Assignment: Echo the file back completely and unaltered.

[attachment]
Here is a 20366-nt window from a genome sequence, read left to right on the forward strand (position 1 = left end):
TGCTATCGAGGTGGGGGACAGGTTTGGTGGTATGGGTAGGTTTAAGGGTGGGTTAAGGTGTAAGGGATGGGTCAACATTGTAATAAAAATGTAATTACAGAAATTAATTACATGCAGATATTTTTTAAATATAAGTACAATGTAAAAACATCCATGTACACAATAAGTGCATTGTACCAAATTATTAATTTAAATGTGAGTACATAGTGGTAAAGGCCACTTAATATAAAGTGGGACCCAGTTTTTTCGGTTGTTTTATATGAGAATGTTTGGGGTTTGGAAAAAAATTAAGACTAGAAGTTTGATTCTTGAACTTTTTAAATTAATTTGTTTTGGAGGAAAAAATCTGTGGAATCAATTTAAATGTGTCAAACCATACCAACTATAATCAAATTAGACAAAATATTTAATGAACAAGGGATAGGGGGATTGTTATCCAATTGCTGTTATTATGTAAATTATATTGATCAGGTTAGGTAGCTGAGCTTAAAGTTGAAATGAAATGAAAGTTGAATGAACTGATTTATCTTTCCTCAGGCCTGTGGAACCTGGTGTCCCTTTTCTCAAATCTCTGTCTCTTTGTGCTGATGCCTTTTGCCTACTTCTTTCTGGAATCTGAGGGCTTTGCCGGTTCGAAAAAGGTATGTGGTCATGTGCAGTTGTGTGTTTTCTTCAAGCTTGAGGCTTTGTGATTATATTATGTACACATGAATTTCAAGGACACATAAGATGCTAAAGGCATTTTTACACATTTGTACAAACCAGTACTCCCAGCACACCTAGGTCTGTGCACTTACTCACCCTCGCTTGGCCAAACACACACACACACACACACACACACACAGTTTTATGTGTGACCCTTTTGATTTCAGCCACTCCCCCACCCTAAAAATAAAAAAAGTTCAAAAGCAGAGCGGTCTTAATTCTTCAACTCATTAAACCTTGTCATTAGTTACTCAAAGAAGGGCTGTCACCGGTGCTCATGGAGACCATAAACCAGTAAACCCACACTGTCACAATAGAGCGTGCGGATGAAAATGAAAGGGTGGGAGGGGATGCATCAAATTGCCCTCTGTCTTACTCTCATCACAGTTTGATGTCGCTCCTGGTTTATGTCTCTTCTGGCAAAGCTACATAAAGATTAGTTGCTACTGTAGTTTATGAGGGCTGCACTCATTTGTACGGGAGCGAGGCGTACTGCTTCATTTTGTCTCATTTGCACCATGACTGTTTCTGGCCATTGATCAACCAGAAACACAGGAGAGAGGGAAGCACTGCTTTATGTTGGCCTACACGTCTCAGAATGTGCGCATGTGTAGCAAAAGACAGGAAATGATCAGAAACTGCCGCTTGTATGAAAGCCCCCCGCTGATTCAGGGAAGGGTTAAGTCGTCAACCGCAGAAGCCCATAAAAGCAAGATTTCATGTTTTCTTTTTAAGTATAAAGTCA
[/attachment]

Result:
Here is a 20366-nt window from a genome sequence, read left to right on the forward strand (position 1 = left end):
TGCTATCGAGGTGGGGGACAGGTTTGGTGGTATGGGTAGGTTTAAGGGTGGGTTAAGGTGTAAGGGATGGGTCAACATTGTAATAAAAATGTAATTACAGAAATTAATTACATGCAGATATTTTTTAAATATAAGTACAATGTAAAAACATCCATGTACACAATAAGTGCATTGTACCAAATTATTAATTTAAATGTGAGTACATAGTGGTAAAGGCCACTTAATATAAAGTGGGACCCAGTTTTTTCGGTTGTTTTATATGAGAATGTTTGGGGTTTGGAAAAAAATTAAGACTAGAAGTTTGATTCTTGAACTTTTTAAATTAATTTGTTTTGGAGGAAAAAATCTGTGGAATCAATTTAAATGTGTCAAACCATACCAACTATAATCAAATTAGACAAAATATTTAATGAACAAGGGATAGGGGGATTGTTATCCAATTGCTGTTATTATGTAAATTATATTGATCAGGTTAGGTAGCTGAGCTTAAAGTTGAAATGAAATGAAAGTTGAATGAACTGATTTATCTTTCCTCAGGCCTGTGGAACCTGGTGTCCCTTTTCTCAAATCTCTGTCTCTTTGTGCTGATGCCTTTTGCCTACTTCTTTCTGGAATCTGAGGGCTTTGCCGGTTCGAAAAAGGTATGTGGTCATGTGCAGTTGTGTGTTTTCTTCAAGCTTGAGGCTTTGTGATTATATTATGTACACATGAATTTCAAGGACACATAAGATGCTAAAGGCATTTTTACACATTTGTACAAACCAGTACTCCCAGCACACCTAGGTCTGTGCACTTACTCACCCTCGCTTGGCCAAACACACACACACACACACACACACACACAGTTTTATGTGTGACCCTTTTGATTTCAGCCACTCCCCCACCCTAAAAATAAAAAAAGTTCAAAAGCAGAGCGGTCTTAATTCTTCAACTCATTAAACCTTGTCATTAGTTACTCAAAGAAGGGCTGTCACCGGTGCTCATGGAGACCATAAACCAGTAAACCCACACTGTCACAATAGAGCGTGCGGATGAAAATGAAAGGGTGGGAGGGGATGCATCAAATTGCCCTCTGTCTTACTCTCATCACAGTTTGATGTCGCTCCTGGTTTATGTCTCTTCTGGCAAAGCTACATAAAGATTAGTTGCTACTGTAGTTTATGAGGGCTGCACTCATTTGTACGGGAGCGAGGCGTACTGCTTCATTTTGTCTCATTTGCACCATGACTGTTTCTGGCCATTGATCAACCAGAAACACAGGAGAGAGGGAAGCACTGCTTTATGTTGGCCTACACGTCTCAGAATGTGCGCATGTGTAGCAAAAGACAGGAAATGATCAGAAACTGCCGCTTGTATGAAAGCCCCCCGCTGATTCAGGGAAGGGTTAAGTCGTCAACCGCAGAAGCCCATAAAAGCAAGATTTCATGTTTTCTTTTTAAGTATAAAGTCA